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Hi y'all,

I've looked around the forum and I can't seem to find the information I am looking for, so I am starting this thread.

I am going to do the alignment on my 2018 Elantra Sport and I wanted to see if anybody knows the factory specs for the Camber, Caster, and Toe. I've read that the Elantra Sport needs all 4 wheels aligned instead of just the front like average sedans, is that correct?

Thanks for the help
 

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Unless you have damaged something, caster and camber seldom need adjusting. I just use my eyeball to set toe in-out. Camber can be done well enough using a level held vertically against the tire.
I would have thought there would be more front toe-out than is indicated here. Someone has posted the specs for an older Elantra in this thread.
 

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Hi y'all,

I've looked around the forum and I can't seem to find the information I am looking for, so I am starting this thread.

I am going to do the alignment on my 2018 Elantra Sport and I wanted to see if anybody knows the factory specs for the Camber, Caster, and Toe. I've read that the Elantra Sport needs all 4 wheels aligned instead of just the front like average sedans, is that correct?

Thanks for the help
 

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Was dumped in the planet well before Hunter wheel alignment, everybody was doing their own alignment, did my own on my motorhome, they want both arms and legs for that.

Rear wheels are just camber and toe in and stay that was if accident free, use to change springs, leaf or coil and shock absorbers, for vehicle level. new vehicles are the same, 4 wheel alignment is a major crooked lie and they charge over twice as much for it.

Measure the centers of the front and rear wheels with a tape measure, should be identical, carpenters level is just fine, but have to be on level ground.

Camber in the front is the same as the rear, perpendicular to the ground, just a tiny tolerance, Some vehicles, like a Cadillac may have an off centered bolt in the lower strut that offers some camber adjustment, way too rich for our Elantra. Some suggest redrilling the upper holes in the shock tower to move the strut sideways, this will greatly weaken that tower and may end up killing you.

Caster is a real easy test, just make a sharp turn, steering wheel should self center, but again, no way to adjust it.

This only leaves front wheel toe in, for years, going back to a Model A, 1/8" less on centers in the front than the rear, Specs were posted kindly above. 0.08 to 0.12" darn close to an 1/8"

Stuck a sharp nail in a block, rotate each front tire to scribe a mark in each tire. And this was a bit of work, Do have a level side driveway, had to block up all six wheels because you have to crawl under it, had an eight foot long rod with one fixed pointer on one end, the other side could be moved with a lock bolt on it. Son and I on the rear to the marks, on the front, 1/8" closer, could eyeball, that, Loosen both steering links, release the lock nut and turn both sides equally to keep your steering wheel centered than done.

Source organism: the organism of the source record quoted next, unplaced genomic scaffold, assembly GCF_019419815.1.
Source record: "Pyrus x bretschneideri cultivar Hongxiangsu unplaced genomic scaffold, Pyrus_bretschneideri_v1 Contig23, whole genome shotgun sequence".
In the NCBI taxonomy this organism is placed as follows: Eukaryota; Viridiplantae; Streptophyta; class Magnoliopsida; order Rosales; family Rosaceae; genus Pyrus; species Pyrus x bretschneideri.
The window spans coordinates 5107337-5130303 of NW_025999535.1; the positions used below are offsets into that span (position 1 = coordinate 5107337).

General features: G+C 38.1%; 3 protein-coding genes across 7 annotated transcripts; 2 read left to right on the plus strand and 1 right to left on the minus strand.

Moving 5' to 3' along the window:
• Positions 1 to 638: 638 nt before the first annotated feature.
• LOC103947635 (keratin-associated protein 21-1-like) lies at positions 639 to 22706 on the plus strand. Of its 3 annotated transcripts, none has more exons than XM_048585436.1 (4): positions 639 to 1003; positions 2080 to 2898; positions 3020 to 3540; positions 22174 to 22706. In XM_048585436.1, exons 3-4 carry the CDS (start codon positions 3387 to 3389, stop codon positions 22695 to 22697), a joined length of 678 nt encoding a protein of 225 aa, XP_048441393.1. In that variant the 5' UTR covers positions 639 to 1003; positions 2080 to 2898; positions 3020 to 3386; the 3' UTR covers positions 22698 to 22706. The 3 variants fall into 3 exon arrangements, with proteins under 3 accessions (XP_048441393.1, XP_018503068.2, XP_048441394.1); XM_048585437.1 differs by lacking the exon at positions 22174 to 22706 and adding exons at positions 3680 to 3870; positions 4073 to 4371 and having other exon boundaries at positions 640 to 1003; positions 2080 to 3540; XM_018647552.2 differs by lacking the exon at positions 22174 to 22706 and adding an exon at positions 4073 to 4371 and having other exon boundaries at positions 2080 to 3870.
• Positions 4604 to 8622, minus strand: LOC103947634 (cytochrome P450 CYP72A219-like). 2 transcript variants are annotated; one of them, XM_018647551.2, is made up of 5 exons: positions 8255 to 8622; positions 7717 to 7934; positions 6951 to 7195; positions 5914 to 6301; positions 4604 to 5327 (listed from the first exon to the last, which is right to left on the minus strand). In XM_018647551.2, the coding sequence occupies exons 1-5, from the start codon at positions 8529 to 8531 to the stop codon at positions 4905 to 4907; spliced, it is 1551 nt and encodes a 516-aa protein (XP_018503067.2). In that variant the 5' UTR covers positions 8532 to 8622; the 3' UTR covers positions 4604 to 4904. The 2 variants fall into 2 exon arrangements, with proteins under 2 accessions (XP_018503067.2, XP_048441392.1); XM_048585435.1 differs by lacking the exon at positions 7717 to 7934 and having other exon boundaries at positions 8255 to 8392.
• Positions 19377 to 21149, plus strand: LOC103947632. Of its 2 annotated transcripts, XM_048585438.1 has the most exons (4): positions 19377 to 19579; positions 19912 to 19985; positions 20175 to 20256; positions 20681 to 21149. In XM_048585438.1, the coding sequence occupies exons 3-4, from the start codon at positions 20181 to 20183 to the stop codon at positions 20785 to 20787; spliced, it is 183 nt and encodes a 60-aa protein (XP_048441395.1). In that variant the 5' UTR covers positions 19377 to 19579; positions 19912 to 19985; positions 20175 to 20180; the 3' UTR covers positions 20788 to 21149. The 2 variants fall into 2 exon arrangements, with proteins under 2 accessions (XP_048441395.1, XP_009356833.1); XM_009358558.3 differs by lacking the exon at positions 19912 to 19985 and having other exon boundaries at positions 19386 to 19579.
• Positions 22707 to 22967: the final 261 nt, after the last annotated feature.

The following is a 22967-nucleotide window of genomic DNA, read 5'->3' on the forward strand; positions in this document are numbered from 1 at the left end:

Took my last car in for new tires, free alignment check, car was on the rack with four wheel centers, called me back to tell me the front toe in was a 1/32" too much, and this is the only adjustment on that car plus our Elantras, Wanted 85 bucks to correct it. I use my fist to hit the rear of the tire that made it 1/32" of an inch too much, and commented, + or- 1/32" is well within tolerance and kept that 85 bucks plus tax in my pocket.

You can buy a tire thread depth gauge for a couple of bucks on less your want a digital one for ten bucks. Front tires in particular the depths from both sides and the center should be the same, if different, you may need an alignment, if the same, you are fine. Also keep your tires properly inflated to the label specs on the drivers door jam.

Higher will be a more rough ride with slight increases in fuel economy, lower a softer ride, but either more tire wear.

A bad joke on our Elantras and most cars is MacPherson Strut Suspension. Only good thing about it, saves a couple bucks on front suspension using only one control rod. Two would always keep the front tires perpendicular to the ground, one is like moving stick up and down like an arc, the distance is constantly changing scrubbing the tire back and forth sideways wearing it out. Would gladly pay that extra two bucks for that extra top control arm.

But not really saving us money, especially if you pay to have your tires rotated every 7,500 miles. This in no way decreases the wear, but just evens it out between the front of the rear.

Also look at thread wear warranty, you would never collect on this because a zillion reasons why your tires will wear fast, but least gives an idea how long they will last if driven sanely.
 

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  1. Please don’t do what these people are saying. Get the car on a real alignment rack and do a proper alignment. You cannot eyeball tenths of a degree. You can’t align a car by punching the tires. The guy above me is literally measuring alignment in inches, please ignore everything he said.
  2. Only thing I change from the factory alignment on the sport is setting the front toe around 0.10 as it’ll make the steering a bit more responsive.
 
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